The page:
I don't know what I would do in my house if it were not for Quorn products. My husband is a pescatarian and I do not eat fish so between us we are forced to eat a mainly vegetarian diet. I find quorn products are ideal for providing protein in a versatile and generally quite tasty way and these steak strips are a great new addition to the range. Quorn seems to have gone up in price over the last year or so (along with pretty much every other type of food stuff) and where a 300g bag like this used to cost around £1.30 it is now around £1.80. It is well worth watching out for offers, recently Asda had these for £1 a bag and I tend to buy in bulk whenever they are reduced to a more sensible price. In any event it is still cheaper than stewing steak would be. These steak strips show the usualy level of adaptability for quorn products - I use them in Stifado (usually made with stewing beef), fajitas and casseroles and they always soak in the flavours of your recipe very well. One of the benefits of quorn is that you can chuck it into dishes still frozen and it cooks through very quickly, in the slow cooker for instance I just tip the whole bag in frozen and bung all the other ingredients in on top and it always turns out right. These steak strips are like longer and darker versions of the quorn chicken style pieces, they do however taste seasoned like beef and are pretty much as good a substitute as you are likely to find for proper beef stewing steak. The texture is much softer than actual meat would be but chewy enough to have some proper substance in your mouth. All in all another success from Quorn which offers veggies and quick, healthy and convenient way to create tasty and succesful meat free meals.
I nipped to Tesco yesterday for a few bits and remembered we needed some quorn mince, unfortunately they didn't have any in the frozen department. I then picked up a bag of steak strips which I had never tried before and thought they would be ok for a stew. Today I had a great idea for tea I would use these steak strips to make a stew and pour it over mash. I prepared the veg I would be using and popped it into a pan I then opened the bag of strips I wasn't really impressed with how they looked they looked similar to the beef style pieces but longer (about 5 cm). They are brown and rough looking. I decided to cut them smaller and began to think my idea wasn't really that great after all. They can be cooked on the hob, in the oven and used in stir frys. As I was doing stew on the hob I cooked them on the hob with the other stuff and liquid. As the stew was cooking I tasted one of the steak strips and it was bland. These strips are suppossed to absorb the flavour so I was not looking forward to my tea so to add extra taste I added a little garlic pepper. I shouldn't have worried everybody loved it, the strips were tender but I can't say they tasted like steak as I remember it. As we ate it with other stuff the meal wasn't bland at all. If you are interested the stew tonight was made with the steak strips, carrots, green beans (both chopped), dried onions, pepper and a bit of garlic pepper and just before I started mahing the spuds I added a tin of marrowfat peas. For the liquid I used some sieved tomato passata and some vege gravy. Very basic and easy to do and after it was cooked I just made a hole in the mash and poured it over. I would have these again in different kinds of meals but would never eat on their own. I paid £1.98 for a 300g bag a quarter of the bag has 72 calories in I used about half or maybe a bit more.
I love the Quorn range as being vegetarian it helps me to get some much needed protein in to my diet. These Quorn Steak Strips come in a bag as pictured with 1/4 of a packet being around 78 calories if I remember correctly. The first time I ate them I didn't bother to read the back of the packet, I ovened them and ate them with chips but they turned in to chewey charcoal despite me cooking them for the allotted time. I then read the back and discovered that they are best cooked in a sauce so I used some to make a stir-fry. I cooked them in a pan on the hob and made my own concoction using chillis and some chinese five spice amongst other things, again I'm not completely sure of the exact time but they cooked in well under 20 minutes. I added onion, peppers and various other veggies before throwing in my straight to wok noodles. Two minutes later I was ready to eat. I was initially a bit dubious as when you get them out of the packet they do look a bit like small blocks of cardboard or something but after cooking I was very suprised. Being made from mycoprotein (a type of funghi) means that they are absorbant and took on all the flavours of the sauce. They are bite sized pieces and so tender and juicy when you bite in to them, they've also got a lovely flavour, a lot like steak but obviously not exactly the same. You don't actually need many of these strips as they're very filling and usually I can chow down for England! I only needed a few in my stir-fry to fill me up. If you eat that way you can easily make one small packet last a few meals or one big meal for the whole family. Even if you're not a vegetarian I would recommend these, they're certainly a lot like meat in taste and better for you too! They can be expensive but you can pick them up for under £2. Give them a go, you might be converted ;)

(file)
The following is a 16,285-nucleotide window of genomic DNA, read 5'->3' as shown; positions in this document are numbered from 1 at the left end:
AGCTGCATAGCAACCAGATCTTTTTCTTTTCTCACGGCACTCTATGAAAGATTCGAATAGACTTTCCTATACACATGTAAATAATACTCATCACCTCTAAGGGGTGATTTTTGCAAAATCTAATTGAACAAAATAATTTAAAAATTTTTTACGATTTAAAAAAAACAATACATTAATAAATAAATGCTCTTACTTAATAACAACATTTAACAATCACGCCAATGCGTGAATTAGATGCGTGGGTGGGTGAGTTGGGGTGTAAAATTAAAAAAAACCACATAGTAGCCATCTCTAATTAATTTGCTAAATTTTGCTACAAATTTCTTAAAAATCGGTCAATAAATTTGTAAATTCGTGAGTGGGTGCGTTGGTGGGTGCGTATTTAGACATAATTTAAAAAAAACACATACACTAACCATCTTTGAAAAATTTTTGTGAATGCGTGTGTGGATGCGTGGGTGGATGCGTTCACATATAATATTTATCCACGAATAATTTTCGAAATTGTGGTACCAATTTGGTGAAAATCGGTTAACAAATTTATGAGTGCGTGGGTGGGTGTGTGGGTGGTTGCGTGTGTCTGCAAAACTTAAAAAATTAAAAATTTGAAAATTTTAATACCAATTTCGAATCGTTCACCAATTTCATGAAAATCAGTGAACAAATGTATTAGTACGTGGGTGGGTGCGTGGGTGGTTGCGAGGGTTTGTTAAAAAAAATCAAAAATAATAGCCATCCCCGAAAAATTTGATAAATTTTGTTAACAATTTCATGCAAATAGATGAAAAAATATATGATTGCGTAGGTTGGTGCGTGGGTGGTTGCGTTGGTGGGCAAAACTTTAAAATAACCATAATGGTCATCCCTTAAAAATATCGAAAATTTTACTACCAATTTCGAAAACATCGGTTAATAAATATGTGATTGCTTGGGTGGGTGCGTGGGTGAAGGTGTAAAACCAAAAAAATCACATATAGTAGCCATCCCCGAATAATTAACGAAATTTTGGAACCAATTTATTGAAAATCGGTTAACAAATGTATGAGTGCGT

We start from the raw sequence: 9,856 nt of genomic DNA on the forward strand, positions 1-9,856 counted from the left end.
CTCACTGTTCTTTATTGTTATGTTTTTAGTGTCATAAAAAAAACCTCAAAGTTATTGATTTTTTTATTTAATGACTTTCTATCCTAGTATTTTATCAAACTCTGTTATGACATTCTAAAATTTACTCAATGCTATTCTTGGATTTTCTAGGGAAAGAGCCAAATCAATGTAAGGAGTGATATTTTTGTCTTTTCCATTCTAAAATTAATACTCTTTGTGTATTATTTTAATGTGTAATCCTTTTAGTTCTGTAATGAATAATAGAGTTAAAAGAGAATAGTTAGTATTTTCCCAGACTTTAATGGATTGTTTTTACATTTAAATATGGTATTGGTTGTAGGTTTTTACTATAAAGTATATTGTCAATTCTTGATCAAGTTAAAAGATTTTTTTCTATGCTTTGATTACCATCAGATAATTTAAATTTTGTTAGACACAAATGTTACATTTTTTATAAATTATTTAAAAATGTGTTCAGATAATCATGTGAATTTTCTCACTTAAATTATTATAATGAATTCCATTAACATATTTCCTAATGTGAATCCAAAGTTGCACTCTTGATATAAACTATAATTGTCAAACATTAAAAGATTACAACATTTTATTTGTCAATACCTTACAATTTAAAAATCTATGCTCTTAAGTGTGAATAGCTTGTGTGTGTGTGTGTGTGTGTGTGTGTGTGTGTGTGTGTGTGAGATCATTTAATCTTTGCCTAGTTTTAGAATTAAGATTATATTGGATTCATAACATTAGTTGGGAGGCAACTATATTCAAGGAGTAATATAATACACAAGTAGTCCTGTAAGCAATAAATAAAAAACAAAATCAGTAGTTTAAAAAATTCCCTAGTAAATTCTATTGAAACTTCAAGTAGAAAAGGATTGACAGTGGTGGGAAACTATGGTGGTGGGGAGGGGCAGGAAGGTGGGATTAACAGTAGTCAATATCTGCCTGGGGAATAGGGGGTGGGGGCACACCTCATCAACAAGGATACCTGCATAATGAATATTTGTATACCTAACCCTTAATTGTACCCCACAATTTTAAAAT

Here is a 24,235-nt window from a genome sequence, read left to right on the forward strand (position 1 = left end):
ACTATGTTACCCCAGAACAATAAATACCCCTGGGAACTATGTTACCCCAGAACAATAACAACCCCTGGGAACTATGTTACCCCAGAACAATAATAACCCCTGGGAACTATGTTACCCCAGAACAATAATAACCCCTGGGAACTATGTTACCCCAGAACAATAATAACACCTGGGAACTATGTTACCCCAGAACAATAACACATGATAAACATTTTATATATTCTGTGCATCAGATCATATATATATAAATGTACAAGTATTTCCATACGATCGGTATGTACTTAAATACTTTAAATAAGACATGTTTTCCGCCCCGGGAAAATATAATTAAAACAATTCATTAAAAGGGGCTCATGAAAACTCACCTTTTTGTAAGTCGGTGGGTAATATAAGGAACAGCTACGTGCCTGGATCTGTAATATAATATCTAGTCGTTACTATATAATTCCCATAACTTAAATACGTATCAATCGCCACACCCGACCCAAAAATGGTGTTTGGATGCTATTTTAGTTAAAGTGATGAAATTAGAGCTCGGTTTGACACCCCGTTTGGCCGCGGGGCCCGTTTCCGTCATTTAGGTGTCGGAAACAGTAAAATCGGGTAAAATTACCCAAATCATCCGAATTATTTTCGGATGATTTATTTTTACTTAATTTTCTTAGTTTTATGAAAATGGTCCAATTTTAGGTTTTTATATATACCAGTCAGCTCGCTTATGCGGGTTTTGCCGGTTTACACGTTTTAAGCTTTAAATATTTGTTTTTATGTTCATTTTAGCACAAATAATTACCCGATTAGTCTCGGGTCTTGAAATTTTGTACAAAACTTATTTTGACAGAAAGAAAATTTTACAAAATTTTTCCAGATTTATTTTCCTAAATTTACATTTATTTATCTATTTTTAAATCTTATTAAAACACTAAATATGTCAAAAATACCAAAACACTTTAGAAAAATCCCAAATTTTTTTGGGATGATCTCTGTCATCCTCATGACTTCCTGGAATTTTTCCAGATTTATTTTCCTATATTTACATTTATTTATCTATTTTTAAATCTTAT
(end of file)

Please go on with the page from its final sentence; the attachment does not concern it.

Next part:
Being vegetarian, and needing to get protein from somewhere, I eat quite a lot of Quorn. Vegetarian ranges tend to be rather same-y in the types of products available, so when a new product appears I usually give it a try if only for a little variety. Quorn have been producing beef-style mince and chicken-style pieces, fillets and roasts for years - and these have improved a lot in that time; to begin with any product which included Quorn always tasted more of Quorn than it did of anything else, and if you overcooked the roast even slightly, you could have played tennis with the results - and they have now added frozen steak strips to the range. According to the blurb, these are ideal for stroganoff, Thai dishes and stir-fries. I was underwhelmed when I first took them out of the packet. They are pretty uniform in size and shape (about two inches long and roughly the thickness of a pen) and just look a little unrealistic. In fact, my first thought was 'well, this is a con. They've just sliced up a burger and charged me double for it'. As Quorn - unlike meat - keeps its shape when it is cooked, some variation in appearance would go a long way to maintaining the illusion that these are in any way similar to steak. The instructions for cooking on the hob are to cover the strips with sauce and cook for 15 minutes, but I usually brown Quorn products first even though this isn't necessary. Perhaps it's a psychological hangover from those far-off days when I cooked meat, but it just seems like missing a step not to do this and as these are cooked straight from the freezer, it's good to help the cooking process along a little. They browned nicely, and I added the sauce and cooked them as directed. Well, it turns out that the whole burger thing was doing them a bit of a disservice, as these actually tasted quite authentic. I say 'quite' because the kind of steak these brought to mind was 'stewing'. I suppose technically that is still steak, but if you asked most people in a word-association kind of way, the first thing that came to mind would probably be something more along the lines of 'sirloin', and there is no resemblance to the more premium end of the steak scale here. The taste reminded me more than anything of my mum's beef casserole, which isn't really a bad thing and does at least suggest how these strips might best be used. Obviously, I'm only going on memory here, and a more recent steak-eater might have a different opinion; I would have asked my husband, but we were not on speaking terms at the time (this has to do with a rowing machine that was gathering dust under the spare bed, it's a long and not particularly interesting story). You can also cook these in the oven, which takes 35 minutes, or in the microwave, which takes 8 minutes. I can't say I've ever cooked Quorn in the microwave, but I shouldn't imagine that this is going to be your 'for best results' option. As these are a Quorn product, they are good for you. I used half a packet for two of us which works out roughly per person to be: Energy 70 kcal Protein 10g Saturated Fat 0.75g Fibre 4.5g Salt 1g So, quite high in salt (the maximum daily amount for adults is 6g) but otherwise pretty good. The ingredients list is short, comprising mycoprotein, rehydrated free range egg white, roasted barley malt extract and an unspecified 'flavouring'. As are all Quorn products, this is Vegetarian Society approved. I bought these from Asda for £1.98 (disappointingly, not on an introductory offer), although the Quorn website says they are available from Sainsbury's. They only seem to be available in the 300g frozen bag rather than the 350g chilled packet (the mince and chicken-style pieces are available in both), although they do a similar chilled product so possibly this one will only be available from the freezer section. I was quite pleased with this product, although I'm not sure it's going to be as versatile as the packet suggests. I can't imagine using it in Thai dishes or stir-fries, but I will try it in a stroganoff and possibly a casserole as well, although this might need some creative recipe tweaking. I doubt I'll be using this every week as I do the mince and chicken-style pieces, but I expect that it will establish a regular spot on my shopping list.